and who would those "nay sayers" be? Those that oppose the wars that Canada is involved in? The killing? This article has NOTHING to do with any of that. This article is about the generosity of Canadians AND americans WITHOUT having to blow the hell out of anything. Helping people peacefully. You know...humanitarian aid...... NOT at the end of a gun barrel. Something I know you and your ilk are hard pressed to understand.


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PostPosted: Thu Aug 23, 2007 4:16 pm
 


GerryHurt GerryHurt:
RoyalHighlander RoyalHighlander:
All you nay sayers read this and them bitch ya lame bunch...... :x




and who would those "nay sayers" be? Those that oppose the wars that Canada is involved in? The killing? This article has NOTHING to do with any of that. This article is about the generosity of Canadians AND americans WITHOUT having to blow the hell out of anything. Helping people peacefully. You know...humanitarian aid...... NOT at the end of a gun barrel. Something I know you and your ilk are hard pressed to understand.


Absent blowing the hell out of Japan this particular Chinese family may not be alive at all.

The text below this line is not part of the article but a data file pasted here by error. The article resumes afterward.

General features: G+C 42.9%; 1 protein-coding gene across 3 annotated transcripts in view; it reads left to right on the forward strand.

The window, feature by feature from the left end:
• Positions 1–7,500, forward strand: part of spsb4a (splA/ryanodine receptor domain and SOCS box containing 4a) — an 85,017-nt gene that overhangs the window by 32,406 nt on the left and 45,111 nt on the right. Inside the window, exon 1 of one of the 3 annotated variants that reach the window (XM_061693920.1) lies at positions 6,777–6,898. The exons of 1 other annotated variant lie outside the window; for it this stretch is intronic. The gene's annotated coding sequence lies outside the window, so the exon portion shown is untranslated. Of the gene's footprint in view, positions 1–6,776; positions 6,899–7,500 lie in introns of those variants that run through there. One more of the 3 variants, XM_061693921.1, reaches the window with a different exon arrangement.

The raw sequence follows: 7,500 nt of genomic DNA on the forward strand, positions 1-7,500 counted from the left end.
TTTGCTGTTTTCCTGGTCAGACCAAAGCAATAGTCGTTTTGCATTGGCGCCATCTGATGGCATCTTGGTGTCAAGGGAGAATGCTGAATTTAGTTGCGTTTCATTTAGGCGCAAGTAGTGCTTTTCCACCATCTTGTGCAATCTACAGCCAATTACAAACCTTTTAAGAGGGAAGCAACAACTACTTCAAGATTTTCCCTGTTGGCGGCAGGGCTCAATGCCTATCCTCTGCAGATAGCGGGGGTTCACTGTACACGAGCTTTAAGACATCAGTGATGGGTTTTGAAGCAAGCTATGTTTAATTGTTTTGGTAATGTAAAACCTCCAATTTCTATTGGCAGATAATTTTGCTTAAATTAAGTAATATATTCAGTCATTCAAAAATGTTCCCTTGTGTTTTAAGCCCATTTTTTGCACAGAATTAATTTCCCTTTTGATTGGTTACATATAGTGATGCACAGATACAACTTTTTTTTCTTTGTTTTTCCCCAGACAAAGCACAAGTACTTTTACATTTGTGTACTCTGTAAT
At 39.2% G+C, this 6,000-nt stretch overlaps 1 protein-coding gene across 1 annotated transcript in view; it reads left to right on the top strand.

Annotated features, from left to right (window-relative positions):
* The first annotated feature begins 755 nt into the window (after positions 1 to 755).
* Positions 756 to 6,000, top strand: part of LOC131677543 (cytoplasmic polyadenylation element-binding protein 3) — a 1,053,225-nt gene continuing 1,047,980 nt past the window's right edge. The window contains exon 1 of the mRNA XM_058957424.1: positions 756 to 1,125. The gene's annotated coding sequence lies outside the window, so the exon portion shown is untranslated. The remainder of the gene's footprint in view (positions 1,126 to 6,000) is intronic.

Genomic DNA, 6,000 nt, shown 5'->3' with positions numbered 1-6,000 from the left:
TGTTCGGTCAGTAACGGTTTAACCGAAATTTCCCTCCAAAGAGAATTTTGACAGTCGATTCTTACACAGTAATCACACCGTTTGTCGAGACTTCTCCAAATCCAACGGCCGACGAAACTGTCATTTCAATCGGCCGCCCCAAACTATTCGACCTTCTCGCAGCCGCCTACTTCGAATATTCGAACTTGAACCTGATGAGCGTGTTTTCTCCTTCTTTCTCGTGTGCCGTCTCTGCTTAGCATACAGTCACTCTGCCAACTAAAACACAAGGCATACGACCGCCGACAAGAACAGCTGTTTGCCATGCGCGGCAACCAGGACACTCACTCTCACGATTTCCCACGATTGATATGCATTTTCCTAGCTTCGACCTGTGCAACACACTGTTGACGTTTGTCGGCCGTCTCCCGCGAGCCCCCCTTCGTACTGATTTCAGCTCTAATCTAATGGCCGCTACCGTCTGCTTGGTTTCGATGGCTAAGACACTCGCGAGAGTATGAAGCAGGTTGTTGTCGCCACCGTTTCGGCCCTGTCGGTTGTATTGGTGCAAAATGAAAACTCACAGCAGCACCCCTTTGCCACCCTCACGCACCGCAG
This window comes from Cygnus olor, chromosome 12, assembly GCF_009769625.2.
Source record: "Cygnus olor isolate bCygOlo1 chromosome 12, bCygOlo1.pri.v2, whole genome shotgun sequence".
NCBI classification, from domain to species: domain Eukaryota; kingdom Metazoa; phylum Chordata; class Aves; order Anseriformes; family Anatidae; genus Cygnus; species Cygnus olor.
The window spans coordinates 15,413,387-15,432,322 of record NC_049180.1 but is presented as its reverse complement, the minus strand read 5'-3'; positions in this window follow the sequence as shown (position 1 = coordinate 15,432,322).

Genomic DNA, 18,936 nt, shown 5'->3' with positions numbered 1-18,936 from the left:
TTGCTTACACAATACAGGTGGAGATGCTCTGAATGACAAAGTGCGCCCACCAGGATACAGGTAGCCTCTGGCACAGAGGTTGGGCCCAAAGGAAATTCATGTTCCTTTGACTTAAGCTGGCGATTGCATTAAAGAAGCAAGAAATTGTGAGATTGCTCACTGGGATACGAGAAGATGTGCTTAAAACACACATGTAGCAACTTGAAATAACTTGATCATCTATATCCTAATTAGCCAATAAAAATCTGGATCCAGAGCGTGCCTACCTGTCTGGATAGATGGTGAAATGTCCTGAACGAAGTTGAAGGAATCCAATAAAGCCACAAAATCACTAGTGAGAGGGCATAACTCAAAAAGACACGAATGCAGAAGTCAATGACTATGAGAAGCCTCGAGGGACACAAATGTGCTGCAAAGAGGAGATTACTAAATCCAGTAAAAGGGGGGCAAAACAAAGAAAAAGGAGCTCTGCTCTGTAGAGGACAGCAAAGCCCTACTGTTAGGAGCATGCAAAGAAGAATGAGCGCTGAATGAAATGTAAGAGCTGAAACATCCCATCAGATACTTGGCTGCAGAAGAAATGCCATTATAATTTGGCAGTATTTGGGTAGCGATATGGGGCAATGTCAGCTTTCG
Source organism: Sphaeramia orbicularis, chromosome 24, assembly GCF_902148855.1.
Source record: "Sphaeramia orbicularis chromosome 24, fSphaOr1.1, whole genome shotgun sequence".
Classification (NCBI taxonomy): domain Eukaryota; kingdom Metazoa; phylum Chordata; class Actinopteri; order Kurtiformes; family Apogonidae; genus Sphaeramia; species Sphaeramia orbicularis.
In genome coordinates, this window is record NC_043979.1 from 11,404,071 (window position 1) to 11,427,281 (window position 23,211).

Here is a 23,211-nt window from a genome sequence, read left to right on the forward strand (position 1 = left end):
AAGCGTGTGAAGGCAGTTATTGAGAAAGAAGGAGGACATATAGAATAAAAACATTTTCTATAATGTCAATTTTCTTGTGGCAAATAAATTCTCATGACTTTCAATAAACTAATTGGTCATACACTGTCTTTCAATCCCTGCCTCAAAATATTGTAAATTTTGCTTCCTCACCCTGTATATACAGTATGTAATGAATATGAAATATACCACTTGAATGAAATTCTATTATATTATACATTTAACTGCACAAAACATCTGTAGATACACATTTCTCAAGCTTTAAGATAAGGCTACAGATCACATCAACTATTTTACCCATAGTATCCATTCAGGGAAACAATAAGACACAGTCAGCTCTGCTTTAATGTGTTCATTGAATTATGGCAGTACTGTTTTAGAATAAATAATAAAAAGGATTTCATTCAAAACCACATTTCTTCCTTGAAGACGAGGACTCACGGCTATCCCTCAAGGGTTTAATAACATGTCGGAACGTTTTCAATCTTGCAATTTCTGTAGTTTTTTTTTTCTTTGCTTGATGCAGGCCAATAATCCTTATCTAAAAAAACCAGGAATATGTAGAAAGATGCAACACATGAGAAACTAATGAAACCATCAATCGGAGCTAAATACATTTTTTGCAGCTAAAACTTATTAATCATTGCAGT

Absent blowing the hell out of the Chinese and North Koreans they may well have not had Hong Kong to flee to when they needed it.

Absent the military that delivered that aid under the watchful eyes of immense firepower these people would've certainly starved.

No different than the fact that much needed humanitarian aid around the world is still delivered by soldiers backed with devastating firepower.

People like you want the military to go into Darfur and if that happens then the first thing that will take place is that the military will bomb the beejeezus out of the janjaweed to put an end to those vermin and then the aid will be safely delivered.

Otherwise the vermin will just steal the aid.


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PostPosted: Thu Aug 23, 2007 4:16 pm
 


Canadaka Canadaka:
JACK CHIANG, Southam Newspapers....


Excellent post! PDT_Armataz_01_37


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PostPosted: Thu Aug 23, 2007 4:19 pm
 


GerryHurt GerryHurt:
RoyalHighlander RoyalHighlander:
All you nay sayers read this and them bitch ya lame bunch...... :x




and who would those "nay sayers" be? Those that oppose the wars that Canada is involved in? The killing? This article has NOTHING to do with any of that. This article is about the generosity of Canadians AND americans WITHOUT having to blow the hell out of anything. Helping people peacefully. You know...humanitarian aid...... NOT at the end of a gun barrel. Something I know you and your ilk are hard pressed to understand.


You're lucky RH isn't around much anymore.............he'd have banned your account outright for that little ditty.


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PostPosted: Thu Aug 23, 2007 4:23 pm
 


Oh, heck. I didn't notice this was a necro. :roll: